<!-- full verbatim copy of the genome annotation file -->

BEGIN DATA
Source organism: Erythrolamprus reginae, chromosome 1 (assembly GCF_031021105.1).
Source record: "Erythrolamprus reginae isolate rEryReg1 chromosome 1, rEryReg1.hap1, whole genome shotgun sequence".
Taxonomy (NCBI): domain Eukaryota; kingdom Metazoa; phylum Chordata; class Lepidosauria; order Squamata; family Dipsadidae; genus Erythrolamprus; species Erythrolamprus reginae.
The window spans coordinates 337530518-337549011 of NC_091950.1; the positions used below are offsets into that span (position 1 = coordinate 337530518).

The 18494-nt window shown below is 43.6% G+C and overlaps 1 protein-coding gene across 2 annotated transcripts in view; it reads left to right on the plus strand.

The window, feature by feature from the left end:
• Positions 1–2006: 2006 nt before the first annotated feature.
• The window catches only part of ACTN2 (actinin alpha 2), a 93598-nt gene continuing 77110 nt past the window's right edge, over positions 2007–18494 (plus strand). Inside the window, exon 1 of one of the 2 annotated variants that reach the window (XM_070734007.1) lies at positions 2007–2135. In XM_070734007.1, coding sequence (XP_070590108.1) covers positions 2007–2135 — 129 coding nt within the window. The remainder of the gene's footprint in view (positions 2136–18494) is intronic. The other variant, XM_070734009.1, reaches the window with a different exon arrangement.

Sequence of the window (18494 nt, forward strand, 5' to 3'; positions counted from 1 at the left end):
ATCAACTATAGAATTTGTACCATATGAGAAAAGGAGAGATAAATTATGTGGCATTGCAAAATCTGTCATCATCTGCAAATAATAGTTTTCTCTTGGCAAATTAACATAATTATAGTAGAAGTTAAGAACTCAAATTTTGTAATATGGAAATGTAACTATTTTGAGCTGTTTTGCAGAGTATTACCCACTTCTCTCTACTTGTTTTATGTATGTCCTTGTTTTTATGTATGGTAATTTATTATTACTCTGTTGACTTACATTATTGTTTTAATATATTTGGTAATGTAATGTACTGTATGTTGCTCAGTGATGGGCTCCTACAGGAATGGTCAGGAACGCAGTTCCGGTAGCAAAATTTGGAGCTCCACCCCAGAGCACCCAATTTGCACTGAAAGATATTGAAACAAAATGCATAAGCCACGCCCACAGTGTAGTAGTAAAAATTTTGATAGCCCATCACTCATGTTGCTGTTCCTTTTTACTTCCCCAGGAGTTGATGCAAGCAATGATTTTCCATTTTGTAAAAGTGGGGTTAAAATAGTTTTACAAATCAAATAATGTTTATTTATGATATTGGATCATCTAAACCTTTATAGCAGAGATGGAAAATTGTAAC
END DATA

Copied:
Source organism: Erythrolamprus reginae, chromosome 1 (assembly GCF_031021105.1).
Source record: "Erythrolamprus reginae isolate rEryReg1 chromosome 1, rEryReg1.hap1, whole genome shotgun sequence".
Taxonomy (NCBI): domain Eukaryota; kingdom Metazoa; phylum Chordata; class Lepidosauria; order Squamata; family Dipsadidae; genus Erythrolamprus; species Erythrolamprus reginae.
The window spans coordinates 337530518-337549011 of NC_091950.1; the positions used below are offsets into that span (position 1 = coordinate 337530518).

The 18494-nt window shown below is 43.6% G+C and overlaps 1 protein-coding gene across 2 annotated transcripts in view; it reads left to right on the plus strand.

The window, feature by feature from the left end:
• Positions 1–2006: 2006 nt before the first annotated feature.
• The window catches only part of ACTN2 (actinin alpha 2), a 93598-nt gene continuing 77110 nt past the window's right edge, over positions 2007–18494 (plus strand). Inside the window, exon 1 of one of the 2 annotated variants that reach the window (XM_070734007.1) lies at positions 2007–2135. In XM_070734007.1, coding sequence (XP_070590108.1) covers positions 2007–2135 — 129 coding nt within the window. The remainder of the gene's footprint in view (positions 2136–18494) is intronic. The other variant, XM_070734009.1, reaches the window with a different exon arrangement.

Sequence of the window (18494 nt, forward strand, 5' to 3'; positions counted from 1 at the left end):
ATCAACTATAGAATTTGTACCATATGAGAAAAGGAGAGATAAATTATGTGGCATTGCAAAATCTGTCATCATCTGCAAATAATAGTTTTCTCTTGGCAAATTAACATAATTATAGTAGAAGTTAAGAACTCAAATTTTGTAATATGGAAATGTAACTATTTTGAGCTGTTTTGCAGAGTATTACCCACTTCTCTCTACTTGTTTTATGTATGTCCTTGTTTTTATGTATGGTAATTTATTATTACTCTGTTGACTTACATTATTGTTTTAATATATTTGGTAATGTAATGTACTGTATGTTGCTCAGTGATGGGCTCCTACAGGAATGGTCAGGAACGCAGTTCCGGTAGCAAAATTTGGAGCTCCACCCCAGAGCACCCAATTTGCACTGAAAGATATTGAAACAAAATGCATAAGCCACGCCCACAGTGTAGTAGTAAAAATTTTGATAGCCCATCACTCATGTTGCTGTTCCTTTTTACTTCCCCAGGAGTTGATGCAAGCAATGATTTTCCATTTTGTAAAAGTGGGGTTAAAATAGTTTTACAAATCAAATAATGTTTATTTATGATATTGGATCATCTAAACCTTTATAGCAGAGATGGAAAATTGTAAC